>> welcome back to bloomberg west. searchis testing a new feature that allows users to video call a doctor or. usersarch results prompt to talk to a doctor arnow. when you're searching for basic health information, our goal is to provide you with the most helpful information available. we are trying this to see if it is useful for people. i want to bring in the cofounder of a personal health assistant app that is backed by the mayo clinic. west.e to bloomberg how is what google what is google is trying to do different from yours? >> there are a lot of similarities.
to run across the whole spectrum of your health care needs, including administrative needs, and they are working on symptom management. as they see how people use this service amount they will expand into areas we are in as well. ask what you think about what they're trying to do? >> i think it is awesome. having a large player like this talk about issues like state licensure and what it means to be a across state lines. that are complex issues a large player like google can help us to move through the legislative logjams. elemedicine not more prevalent at this point? very easy to blame
doctors, and say they must be in a place where they are not technology savvy. that is a huge mistake. they simply want to help people wherever they are. payment structures, and is n insurance a committee would pay a doctor over e-mail. stay there is still to state reciprocity, it has really retarded the growth of medicine for a long time. a lot of information has proliferated over the internet. you look online and receive the worst-case scenario and you think you're going to die. what about quality control? how do we know we get the best advice from the people we speak
with in google or your organization? >> that is why we partnered with the mayo clinic. of our service delivery because they are simply the best of the world. when you have organizations that are that high-quality, it is part of the goal. doctors were licensed are still high-quality. of studies that show if you're searching and reading text articles on the internet, there's a lot of chance that the quality is low. there's something to be sent for human interaction, and if we are is a technology to scale great doctors and clinics like the is aclinic, then that win-win for the patients at the end of the day. yes you should be a little skeptical about everything about cancer and viagra on the internet, but there are high-quality offers out there.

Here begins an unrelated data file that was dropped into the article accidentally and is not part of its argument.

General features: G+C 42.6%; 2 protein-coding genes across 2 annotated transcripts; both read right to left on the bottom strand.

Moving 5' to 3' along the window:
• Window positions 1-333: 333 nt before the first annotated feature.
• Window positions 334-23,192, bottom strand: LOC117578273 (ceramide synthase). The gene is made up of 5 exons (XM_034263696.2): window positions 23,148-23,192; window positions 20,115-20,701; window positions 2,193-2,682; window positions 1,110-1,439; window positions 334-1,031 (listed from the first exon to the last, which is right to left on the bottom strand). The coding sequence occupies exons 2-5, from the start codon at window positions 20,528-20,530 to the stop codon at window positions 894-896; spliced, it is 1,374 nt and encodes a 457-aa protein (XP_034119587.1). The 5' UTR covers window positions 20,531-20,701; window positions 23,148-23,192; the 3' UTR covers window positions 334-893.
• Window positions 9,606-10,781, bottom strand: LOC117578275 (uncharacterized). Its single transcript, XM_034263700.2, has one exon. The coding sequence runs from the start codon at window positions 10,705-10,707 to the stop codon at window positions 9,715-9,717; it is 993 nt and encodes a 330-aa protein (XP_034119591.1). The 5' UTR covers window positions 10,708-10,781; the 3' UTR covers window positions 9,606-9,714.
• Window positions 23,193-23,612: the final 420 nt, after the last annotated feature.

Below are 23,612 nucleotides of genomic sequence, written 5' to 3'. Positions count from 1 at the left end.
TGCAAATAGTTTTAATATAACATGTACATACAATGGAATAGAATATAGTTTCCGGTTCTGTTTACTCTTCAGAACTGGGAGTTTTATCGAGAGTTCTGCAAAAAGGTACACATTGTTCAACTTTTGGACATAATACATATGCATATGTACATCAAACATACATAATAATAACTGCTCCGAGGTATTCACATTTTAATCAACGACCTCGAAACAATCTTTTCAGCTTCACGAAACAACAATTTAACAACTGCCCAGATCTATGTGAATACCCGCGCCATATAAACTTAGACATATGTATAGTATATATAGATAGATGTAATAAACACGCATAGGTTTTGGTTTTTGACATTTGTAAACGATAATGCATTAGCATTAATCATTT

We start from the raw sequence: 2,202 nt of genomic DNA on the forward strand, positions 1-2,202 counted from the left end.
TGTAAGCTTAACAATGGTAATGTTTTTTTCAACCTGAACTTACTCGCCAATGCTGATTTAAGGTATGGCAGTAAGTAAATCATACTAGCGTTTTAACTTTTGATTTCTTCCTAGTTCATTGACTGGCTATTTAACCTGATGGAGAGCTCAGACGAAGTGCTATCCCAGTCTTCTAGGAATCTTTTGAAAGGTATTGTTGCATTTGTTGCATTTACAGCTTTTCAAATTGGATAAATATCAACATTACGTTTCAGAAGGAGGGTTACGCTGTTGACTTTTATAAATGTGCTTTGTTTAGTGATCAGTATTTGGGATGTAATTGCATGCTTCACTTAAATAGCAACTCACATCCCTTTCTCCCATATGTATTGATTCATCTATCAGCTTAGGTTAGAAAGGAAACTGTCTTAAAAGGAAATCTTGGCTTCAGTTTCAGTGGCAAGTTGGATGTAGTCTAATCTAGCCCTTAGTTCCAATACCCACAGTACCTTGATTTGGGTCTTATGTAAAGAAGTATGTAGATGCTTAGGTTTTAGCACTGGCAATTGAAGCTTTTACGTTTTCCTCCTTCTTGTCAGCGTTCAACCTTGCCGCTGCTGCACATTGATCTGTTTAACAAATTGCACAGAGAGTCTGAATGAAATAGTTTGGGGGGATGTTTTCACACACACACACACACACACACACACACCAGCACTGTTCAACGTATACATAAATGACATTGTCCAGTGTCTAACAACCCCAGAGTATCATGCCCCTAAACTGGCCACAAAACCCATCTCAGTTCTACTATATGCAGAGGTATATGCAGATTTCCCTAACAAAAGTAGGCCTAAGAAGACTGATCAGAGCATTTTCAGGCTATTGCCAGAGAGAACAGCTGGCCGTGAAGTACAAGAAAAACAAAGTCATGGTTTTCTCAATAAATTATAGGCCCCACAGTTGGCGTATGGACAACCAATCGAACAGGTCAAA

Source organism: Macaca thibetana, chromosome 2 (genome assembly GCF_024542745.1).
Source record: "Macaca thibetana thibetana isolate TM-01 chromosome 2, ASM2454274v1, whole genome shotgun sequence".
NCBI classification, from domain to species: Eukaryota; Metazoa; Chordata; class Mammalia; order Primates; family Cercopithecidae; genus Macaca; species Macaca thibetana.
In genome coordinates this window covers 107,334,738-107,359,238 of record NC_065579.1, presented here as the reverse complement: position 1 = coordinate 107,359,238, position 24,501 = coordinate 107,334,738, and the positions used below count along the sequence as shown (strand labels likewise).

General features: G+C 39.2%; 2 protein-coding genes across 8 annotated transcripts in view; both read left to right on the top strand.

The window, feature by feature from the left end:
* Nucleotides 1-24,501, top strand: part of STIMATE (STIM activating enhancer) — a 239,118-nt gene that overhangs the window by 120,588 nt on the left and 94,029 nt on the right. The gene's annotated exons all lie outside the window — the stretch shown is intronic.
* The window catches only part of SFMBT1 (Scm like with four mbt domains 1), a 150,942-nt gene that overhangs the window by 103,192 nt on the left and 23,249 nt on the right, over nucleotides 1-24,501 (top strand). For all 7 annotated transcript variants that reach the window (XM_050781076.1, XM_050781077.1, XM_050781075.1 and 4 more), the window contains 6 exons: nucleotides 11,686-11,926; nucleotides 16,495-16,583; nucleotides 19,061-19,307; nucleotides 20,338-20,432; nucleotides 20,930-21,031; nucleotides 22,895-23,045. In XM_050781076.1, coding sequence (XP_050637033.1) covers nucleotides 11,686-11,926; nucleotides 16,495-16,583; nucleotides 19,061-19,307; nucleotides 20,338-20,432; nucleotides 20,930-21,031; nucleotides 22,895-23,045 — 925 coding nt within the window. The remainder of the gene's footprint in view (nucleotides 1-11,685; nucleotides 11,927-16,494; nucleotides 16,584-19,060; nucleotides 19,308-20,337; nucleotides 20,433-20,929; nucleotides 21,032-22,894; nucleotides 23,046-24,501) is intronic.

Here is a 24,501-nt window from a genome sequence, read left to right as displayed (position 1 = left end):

i have seen more health focused companies rigorous, cross my desk. where is this field going? are we going to see more acquisitions? google has tell were they are calico your debt -- where they are trying to cure your debt. >> it is a little early to speculate, but certainly you will see some consolidation in this space. we are in the early days of a new consumer. if you have the ability to talk thatdoctor in an instant, is a consumer buying decision that is a completely different path than my employer-based insurance. huge shift in
economics, and a huge shift in the marketplace. i think you're going to see a lot more of those. i think you'll see consolidation among the winners. >> are there enough health care professionals out there to satisfy the demand? >> there are certainly opportunities previous seen a lot of specialization. generalou see practitioners come down in scale, this will connect us to the type of dr. we meet at when we meet its rather than any old dr. >> thank you so much. we will continue to follow how yours and other services develop. bottom line is coming up at the top of the hour. mark crumpton gives us a preview. >> we will continue to follow the drop in the u.s. equity markets. we will also get a fourth-quarter outlook from the global investment strategist at tiaa-cref. recoveryes a steady